In the first post in this series, I talked about looking at Platforms as the first “P” in a mobile technology strategy. The next important “P” is Procurement. In some ways, this is a simple topic, but it is worthy of thoughtful consideration because it can be puzzling at times as well. Each of these steps is an interlocking part of the mobile strategy and influence the choices you have to make in the other areas.
When you hear Procurement, you probably are thinking that it just means an enduser makes choices and then goes out and acts on those choices, right? Sure, those are the basics, but there is always different factors that can affect those choices. If, back in the Platform stage, your organization decided to adopt a single, standard mobile platform, this can be an easy step. This follows the traditional, familiar model of standardizing on a single software package or hardware vendor, which is why it is often recommended in mobile strategy plans. There are several variables that are similar in purchasing mobile devices. For instance, what type of organization are you buying for? Most educational institutions have separate channels to go through. Apple has many schools and colleges listed in their online store. Many large vendors have a GSA-approved channel for government organizations, too. Keep in mind that there are also volume enterprise programs to consider, if you are making a substantial purchase. There may be a process to request a quote and a possibility to negotiate on the price. It could be time-consuming, but it really is no different than the process of purchasing any other technology hardware for the organization.
Another factor to consider is if you need smartphones and service. If so, you will need to work with one of the wireless carriers. This adds the issue of negotiating for the service rates, and possibly a Service Level Agreement (SLA) or guarantee policy. If the device or platform selected for your organization is exclusive to one carrier, you may have less negotiating power. Until February, if you wanted iOS, AT&T was the only carrier in the US with the iPhone. There was no leverage for the consumer in shopping multiple vendors (and when it comes to Apple devices, there still isn’t: one manufacturer, one price.) The other side of that decision is that maybe your organization is locked into a contract with a carrier already. In that case, you may be limited to the smartphones available on that provider’s network. If your organization has chosen a platform that is not available with that carrier, it would be necessary to negotiate an Early Termination Fee (ETF) to break that contract. Depending on how many devices are under the contract, it could add a large expense for your organization to change carriers.
If your organization has chosen to support multiple mobile platforms, the questions of vendors and carriers are multiplied. Also, with exclusive devices being tied to specific carriers due to hardware, international trade laws, or contractual restrictions, the actual devices to choose from may be restricted. For example, the Motorola Droid X, in it’s current incarnation, will never be available on AT&T since it is a CDMA-only device.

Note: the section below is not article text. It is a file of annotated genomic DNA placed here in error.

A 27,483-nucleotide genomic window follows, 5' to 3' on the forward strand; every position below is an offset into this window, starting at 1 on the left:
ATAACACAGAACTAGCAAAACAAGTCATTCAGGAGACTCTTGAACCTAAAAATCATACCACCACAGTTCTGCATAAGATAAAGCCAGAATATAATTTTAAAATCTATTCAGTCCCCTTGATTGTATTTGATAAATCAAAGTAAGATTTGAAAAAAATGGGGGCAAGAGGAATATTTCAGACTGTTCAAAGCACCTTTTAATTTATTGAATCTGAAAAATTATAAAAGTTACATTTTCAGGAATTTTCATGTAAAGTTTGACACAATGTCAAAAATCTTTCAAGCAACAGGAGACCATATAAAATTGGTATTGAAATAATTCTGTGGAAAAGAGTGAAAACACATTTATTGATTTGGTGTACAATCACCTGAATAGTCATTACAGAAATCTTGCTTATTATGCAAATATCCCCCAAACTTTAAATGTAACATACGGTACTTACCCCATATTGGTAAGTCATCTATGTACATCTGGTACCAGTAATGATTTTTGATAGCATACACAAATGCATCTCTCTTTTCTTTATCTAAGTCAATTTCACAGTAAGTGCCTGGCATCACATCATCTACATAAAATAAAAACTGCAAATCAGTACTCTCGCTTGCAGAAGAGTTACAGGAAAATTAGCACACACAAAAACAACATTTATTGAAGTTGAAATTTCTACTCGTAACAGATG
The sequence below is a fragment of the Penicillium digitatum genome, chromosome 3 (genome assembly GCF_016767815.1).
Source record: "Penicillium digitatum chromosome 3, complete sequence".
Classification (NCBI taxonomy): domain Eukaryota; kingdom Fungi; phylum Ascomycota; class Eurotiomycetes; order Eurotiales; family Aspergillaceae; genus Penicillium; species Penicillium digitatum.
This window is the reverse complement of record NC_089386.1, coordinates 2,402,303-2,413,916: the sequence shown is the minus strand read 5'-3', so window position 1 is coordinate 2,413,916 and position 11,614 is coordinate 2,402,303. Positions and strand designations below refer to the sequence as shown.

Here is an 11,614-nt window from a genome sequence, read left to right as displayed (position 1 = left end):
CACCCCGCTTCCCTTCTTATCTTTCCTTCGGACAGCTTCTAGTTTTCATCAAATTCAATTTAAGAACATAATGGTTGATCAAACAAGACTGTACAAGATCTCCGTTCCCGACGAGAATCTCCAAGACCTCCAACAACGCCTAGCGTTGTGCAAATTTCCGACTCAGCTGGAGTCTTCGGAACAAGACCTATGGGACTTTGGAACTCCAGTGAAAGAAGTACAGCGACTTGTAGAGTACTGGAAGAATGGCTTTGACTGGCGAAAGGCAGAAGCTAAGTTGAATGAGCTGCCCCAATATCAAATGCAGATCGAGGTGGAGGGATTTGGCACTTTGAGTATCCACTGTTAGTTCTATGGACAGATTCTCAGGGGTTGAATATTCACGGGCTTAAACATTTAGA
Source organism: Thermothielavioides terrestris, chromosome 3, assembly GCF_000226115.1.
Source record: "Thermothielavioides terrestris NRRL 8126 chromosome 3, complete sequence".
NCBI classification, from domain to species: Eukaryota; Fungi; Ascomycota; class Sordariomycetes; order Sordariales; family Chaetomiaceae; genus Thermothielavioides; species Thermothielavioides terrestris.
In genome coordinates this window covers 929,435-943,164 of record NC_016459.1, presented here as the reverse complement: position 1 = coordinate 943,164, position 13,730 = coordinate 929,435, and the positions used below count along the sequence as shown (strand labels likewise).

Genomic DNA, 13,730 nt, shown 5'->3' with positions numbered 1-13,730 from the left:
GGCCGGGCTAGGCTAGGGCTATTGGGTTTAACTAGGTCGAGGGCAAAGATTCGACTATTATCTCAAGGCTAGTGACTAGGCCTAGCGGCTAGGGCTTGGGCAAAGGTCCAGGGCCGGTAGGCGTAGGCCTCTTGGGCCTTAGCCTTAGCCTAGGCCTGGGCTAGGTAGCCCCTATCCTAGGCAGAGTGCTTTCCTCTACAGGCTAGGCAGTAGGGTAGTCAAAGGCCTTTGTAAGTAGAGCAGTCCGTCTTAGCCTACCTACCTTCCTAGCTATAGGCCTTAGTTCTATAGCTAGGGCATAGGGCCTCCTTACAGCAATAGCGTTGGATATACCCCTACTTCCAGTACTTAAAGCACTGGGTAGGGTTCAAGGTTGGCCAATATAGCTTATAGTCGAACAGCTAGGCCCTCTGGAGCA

There is another option that is becoming more common, the Bring Your Own Device (BYOD) policy. Rather than the company supplying a smartphone or tablet for people in the organization, employees have the choice to use their personal device in the organization. More companies are choosing to support multiple platforms and the BYOD policy allows an organization to implement this at a lower cost. There are some policy issues, such as creating a list of supported devices that will be allowed on the network and determining who is responsible for the cost of data plans and applications that must be determined before implementing a BYOD policy. With more Mobile Device Management (MDM) products that support multiple platforms, this can be a good way to handle your mobile strategy.
Once you have chosen your platform and devices, you will have to consider the management policies for your mobile devices. Once again, this shows how these are all pieces of the same puzzle. Your policies will determine what you want to use for device management, based on what features are offered in the MDM products on the market. Good Technology is a well-known and frequently used MDM platform that supports a number of devices on the various mobile platforms and carriers. AirWatch is another MDM product that does a good job of supporting many mobile platforms. Your organization will have to determine what works best for you and choose the delivery method that works best: SaaS, locally installed, or appliance installations. The MDM platform is one more thing to consider in your Procurement planning. Depending on who owns the devices, and how they were purchased, the considerations in how to deploy your software and configuration profiles may vary. Next time, I will talk about some of the Policies that you may need to put into place as you create your mobile strategy.
In conclusion, while Procurement can seemingly be a simple part of the plan, it illustrates how each part is woven into the others. Each subsequent decision in the development of a mobile technology strategy builds on the last. Without vision, perseverance and documentation it will be difficult to achieve success no matter how simple the step seems.